Jane the Virgin was perfect for what it was. If you tuned in tonight hoping for a spectacular mind-bending mystery series, then you would have been sorely disappointed. But, if you were looking for some good old drama with a comedic spin, you probably walked away pretty satisfied.
The CW brought viewers a naughty dramedy in the same vein as ABC Family’s recent hit show Young & Hungry, with an even more outrageous storyline. This show is heavy on the sexual references, but is not without a heaping helping of morale at the core. If anything, Jane the Virgin pushes the envelope for what fans of the network have come to expect. It’s not that The CW has made its mark by being prudes, but Jane the Virgin is a little more in your face than most of their other offerings. Arguably, there’s something racy in everyone of their shows at some point or another, but it’s always placed more on the sidelines than actually being the main event.
Jane the Virgin is a predictably hilarious new series about a young woman whose very detailed life plan gets thrown off kilter when she is accidentally artificially inseminated during a routine pap smear. Although the premise is a bit hard to swallow, the result is a show with equal parts humor and emotion doused in plenty of drama. Starring as Jane is the lesser known Gina Rodriguez, who absolutely embodies this character with all the over-the-top exuberance that is necessary to pull off a role as unlikely as this.
Rodriguez engages you right from the moment she flops into the pool in full mermaid garb to avoid making eye contact with a former crush. That same crush, Rafael (Justin Baldoni), turns out to not only be the owner of the hotel she works at, but the father of the baby she finds out later that she’s carrying. And the ironies don’t stop there. This is also his only chance at having a child (side effect of cancer). Talk about a big decision being thrust on you (minus actual thrusting).
The entire pilot episode, “Chapter One,” is full of moments that one-up the previous. Lucky for viewers, there’s a convenient voiceover keeping everything in an explainable order. The presumably Latino voice is reminiscent of the telenovela that Jane the Virgin is based upon. It adds a bit of contextualization without taking viewers too far out of the narrative. Although it serves a purpose in establishing the story and paying homage to the show’s roots, it’s probably something that the series could live without going forward. Toward the end it became a little more distracting than kitschy.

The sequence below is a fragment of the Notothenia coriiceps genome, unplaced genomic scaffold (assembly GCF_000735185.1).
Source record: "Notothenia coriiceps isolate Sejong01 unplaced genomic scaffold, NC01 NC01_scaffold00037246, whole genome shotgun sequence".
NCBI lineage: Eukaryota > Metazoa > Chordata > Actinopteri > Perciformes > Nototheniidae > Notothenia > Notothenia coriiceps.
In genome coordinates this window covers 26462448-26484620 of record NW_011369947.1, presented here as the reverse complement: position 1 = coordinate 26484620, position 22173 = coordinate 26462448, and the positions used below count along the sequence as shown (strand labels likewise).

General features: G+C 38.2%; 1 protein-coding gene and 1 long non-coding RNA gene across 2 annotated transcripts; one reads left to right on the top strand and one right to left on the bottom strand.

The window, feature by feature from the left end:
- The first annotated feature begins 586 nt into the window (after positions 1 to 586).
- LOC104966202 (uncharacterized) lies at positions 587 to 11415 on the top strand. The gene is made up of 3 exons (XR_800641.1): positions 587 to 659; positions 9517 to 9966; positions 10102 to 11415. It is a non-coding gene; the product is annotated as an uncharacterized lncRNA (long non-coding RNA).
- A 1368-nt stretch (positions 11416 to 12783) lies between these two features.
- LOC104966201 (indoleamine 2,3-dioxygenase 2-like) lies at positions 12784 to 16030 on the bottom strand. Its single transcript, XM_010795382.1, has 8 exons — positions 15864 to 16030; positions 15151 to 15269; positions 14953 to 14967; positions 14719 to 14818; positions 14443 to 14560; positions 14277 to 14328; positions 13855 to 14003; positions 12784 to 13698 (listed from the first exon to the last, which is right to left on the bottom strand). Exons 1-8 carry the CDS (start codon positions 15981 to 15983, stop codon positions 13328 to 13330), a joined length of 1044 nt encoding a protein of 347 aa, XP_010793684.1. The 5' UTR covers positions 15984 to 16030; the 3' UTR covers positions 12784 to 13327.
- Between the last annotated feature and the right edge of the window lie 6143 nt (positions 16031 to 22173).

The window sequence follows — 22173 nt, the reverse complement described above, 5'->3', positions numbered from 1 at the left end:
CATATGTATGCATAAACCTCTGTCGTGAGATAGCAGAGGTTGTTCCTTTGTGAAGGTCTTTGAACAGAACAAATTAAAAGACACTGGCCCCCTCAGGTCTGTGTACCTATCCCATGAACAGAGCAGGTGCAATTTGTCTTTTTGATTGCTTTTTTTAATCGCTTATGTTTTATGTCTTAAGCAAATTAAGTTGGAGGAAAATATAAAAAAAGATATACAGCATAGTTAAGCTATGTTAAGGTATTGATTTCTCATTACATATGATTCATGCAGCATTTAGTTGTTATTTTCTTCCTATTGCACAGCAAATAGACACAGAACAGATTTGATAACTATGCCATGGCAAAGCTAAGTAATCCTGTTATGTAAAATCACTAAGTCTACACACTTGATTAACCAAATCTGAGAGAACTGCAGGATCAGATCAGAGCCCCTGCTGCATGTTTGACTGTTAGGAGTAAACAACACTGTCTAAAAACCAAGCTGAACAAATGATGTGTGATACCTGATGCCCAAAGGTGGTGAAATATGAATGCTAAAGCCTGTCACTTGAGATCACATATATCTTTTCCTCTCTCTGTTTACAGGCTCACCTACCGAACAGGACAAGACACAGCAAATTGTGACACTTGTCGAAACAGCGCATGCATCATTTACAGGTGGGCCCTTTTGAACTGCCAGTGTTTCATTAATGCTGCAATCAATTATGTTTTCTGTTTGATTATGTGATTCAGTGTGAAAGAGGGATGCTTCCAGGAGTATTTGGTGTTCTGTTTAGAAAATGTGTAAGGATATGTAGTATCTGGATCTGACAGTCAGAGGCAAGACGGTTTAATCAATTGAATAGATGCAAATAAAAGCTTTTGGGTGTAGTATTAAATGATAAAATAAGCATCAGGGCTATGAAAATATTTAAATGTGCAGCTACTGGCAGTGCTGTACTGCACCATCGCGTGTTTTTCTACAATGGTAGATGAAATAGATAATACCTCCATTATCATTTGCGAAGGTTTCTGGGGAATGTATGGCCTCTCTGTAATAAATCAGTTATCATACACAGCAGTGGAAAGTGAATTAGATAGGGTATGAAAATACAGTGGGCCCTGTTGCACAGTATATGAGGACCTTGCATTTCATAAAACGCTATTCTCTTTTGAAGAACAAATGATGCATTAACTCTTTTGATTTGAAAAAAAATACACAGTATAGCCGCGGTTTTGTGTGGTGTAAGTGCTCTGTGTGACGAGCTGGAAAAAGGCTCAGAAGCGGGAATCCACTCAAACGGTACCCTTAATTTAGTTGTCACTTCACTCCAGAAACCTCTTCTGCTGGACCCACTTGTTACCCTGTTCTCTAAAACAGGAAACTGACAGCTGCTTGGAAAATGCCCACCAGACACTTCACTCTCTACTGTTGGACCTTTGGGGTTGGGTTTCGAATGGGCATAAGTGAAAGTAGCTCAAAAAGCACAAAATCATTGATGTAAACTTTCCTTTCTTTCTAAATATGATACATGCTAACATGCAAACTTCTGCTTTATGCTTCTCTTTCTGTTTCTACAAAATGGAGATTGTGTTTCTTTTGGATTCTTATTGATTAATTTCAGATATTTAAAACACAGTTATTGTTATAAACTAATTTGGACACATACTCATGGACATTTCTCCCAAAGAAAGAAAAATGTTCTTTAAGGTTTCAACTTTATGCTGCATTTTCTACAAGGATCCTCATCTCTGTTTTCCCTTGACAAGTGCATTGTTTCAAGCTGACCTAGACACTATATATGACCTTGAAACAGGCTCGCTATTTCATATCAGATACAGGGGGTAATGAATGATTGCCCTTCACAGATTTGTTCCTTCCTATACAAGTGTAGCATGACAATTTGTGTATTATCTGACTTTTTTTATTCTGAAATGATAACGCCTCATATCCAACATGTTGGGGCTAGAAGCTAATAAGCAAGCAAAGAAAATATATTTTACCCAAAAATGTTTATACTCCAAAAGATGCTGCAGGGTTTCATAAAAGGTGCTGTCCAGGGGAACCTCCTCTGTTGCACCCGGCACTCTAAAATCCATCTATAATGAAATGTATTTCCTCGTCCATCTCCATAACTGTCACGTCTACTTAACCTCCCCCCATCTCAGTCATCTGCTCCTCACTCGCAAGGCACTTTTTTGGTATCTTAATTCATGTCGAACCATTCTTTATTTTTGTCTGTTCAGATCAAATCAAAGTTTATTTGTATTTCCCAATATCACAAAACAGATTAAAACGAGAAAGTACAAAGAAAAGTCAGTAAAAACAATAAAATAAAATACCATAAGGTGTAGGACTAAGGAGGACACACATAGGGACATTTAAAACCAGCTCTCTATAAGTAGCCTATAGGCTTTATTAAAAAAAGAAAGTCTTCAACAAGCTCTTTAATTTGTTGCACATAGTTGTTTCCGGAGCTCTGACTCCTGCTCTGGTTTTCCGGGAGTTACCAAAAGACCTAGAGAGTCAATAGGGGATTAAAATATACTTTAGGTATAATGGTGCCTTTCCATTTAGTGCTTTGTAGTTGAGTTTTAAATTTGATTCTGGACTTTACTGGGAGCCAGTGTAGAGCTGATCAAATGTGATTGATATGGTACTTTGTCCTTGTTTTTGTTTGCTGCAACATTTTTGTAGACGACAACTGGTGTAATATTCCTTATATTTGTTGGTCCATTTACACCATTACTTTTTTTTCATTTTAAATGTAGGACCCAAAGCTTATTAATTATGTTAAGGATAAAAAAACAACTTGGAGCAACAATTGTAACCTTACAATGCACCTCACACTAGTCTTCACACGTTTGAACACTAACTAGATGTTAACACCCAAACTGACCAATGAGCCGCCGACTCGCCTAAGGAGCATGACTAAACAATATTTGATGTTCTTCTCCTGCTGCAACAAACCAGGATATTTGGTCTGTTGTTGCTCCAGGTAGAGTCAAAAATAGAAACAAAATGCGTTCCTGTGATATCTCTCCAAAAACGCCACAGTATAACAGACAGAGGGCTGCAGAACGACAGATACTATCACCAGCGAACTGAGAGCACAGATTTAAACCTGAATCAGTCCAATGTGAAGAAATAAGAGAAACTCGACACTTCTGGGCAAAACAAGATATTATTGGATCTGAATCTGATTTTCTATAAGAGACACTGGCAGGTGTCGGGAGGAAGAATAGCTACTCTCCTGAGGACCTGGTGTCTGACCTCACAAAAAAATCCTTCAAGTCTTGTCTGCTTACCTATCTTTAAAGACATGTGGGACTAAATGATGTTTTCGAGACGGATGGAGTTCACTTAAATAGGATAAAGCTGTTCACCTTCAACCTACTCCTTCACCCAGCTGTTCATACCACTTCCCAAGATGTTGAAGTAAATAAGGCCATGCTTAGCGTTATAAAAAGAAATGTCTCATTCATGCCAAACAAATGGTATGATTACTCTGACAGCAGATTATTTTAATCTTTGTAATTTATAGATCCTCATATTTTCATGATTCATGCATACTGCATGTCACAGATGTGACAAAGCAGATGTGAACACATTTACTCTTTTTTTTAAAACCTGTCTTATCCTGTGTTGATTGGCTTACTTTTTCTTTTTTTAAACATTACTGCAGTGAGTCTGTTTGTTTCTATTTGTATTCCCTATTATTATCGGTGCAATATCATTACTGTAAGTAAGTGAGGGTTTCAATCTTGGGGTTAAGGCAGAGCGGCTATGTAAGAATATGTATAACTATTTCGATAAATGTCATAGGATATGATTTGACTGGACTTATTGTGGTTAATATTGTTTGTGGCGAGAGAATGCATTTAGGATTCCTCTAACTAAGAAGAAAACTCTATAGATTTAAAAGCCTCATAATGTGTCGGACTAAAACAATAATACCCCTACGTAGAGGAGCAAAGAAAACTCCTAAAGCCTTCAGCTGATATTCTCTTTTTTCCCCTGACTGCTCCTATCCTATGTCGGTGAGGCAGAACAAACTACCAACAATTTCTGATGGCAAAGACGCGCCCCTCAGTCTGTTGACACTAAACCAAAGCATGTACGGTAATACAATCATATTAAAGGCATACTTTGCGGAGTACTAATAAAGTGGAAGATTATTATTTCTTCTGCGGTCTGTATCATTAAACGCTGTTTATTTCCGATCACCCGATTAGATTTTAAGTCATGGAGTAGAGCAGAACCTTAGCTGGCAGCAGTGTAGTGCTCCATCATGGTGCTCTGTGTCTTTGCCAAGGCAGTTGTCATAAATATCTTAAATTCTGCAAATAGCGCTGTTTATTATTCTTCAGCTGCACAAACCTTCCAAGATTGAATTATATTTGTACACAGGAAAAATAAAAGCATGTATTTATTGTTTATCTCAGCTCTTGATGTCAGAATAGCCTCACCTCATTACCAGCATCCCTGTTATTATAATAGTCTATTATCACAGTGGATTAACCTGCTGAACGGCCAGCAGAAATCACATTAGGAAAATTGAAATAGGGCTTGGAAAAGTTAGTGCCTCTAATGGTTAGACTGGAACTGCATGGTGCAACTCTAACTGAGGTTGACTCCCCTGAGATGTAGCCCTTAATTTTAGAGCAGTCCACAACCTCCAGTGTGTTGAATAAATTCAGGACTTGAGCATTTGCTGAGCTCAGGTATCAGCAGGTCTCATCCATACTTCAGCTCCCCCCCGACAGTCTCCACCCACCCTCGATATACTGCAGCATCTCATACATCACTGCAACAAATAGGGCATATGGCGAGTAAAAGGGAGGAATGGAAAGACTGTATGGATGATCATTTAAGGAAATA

Jane’s situation is complicated by a number of other factors that the show just starts to flesh out in the first episode. There are hints at several storylines that will weave in and out of the main one over the course of the season. The most interesting one being how this pregnancy will effect her new engagement. Despite her heartfelt proposal at the police precinct, Jane seems to have a lot more chemistry with Rafael than her fiance, Michael (Brett Dier). If you’re trying to figure out why the latter looked so familiar, it’s probably from his stint on the short-lived series, Ravenswood (the Pretty Little Liars spin-off).
Another interesting storyline that was hinted at would be the arrival of the father that Jane never knew (and still doesn’t). Considering her affinity for his portrayal of a paternal heartthrob on her favorite telenovela, her shock will probably be monumental. That is, if anything can shock her after her recent obstetrical surprise. But still, it will pose a unique curveball when it comes to the relationship she has with her mother, Xiomara (Andrea Navedo) and her grandmother.
Overall, I think The CW scored big with Jane the Virgin, adding some much needed comedy to an action and drama heavy line-up. The show’s got a lot of promise, and I’m definitely looking forward to seeing how it progresses from here.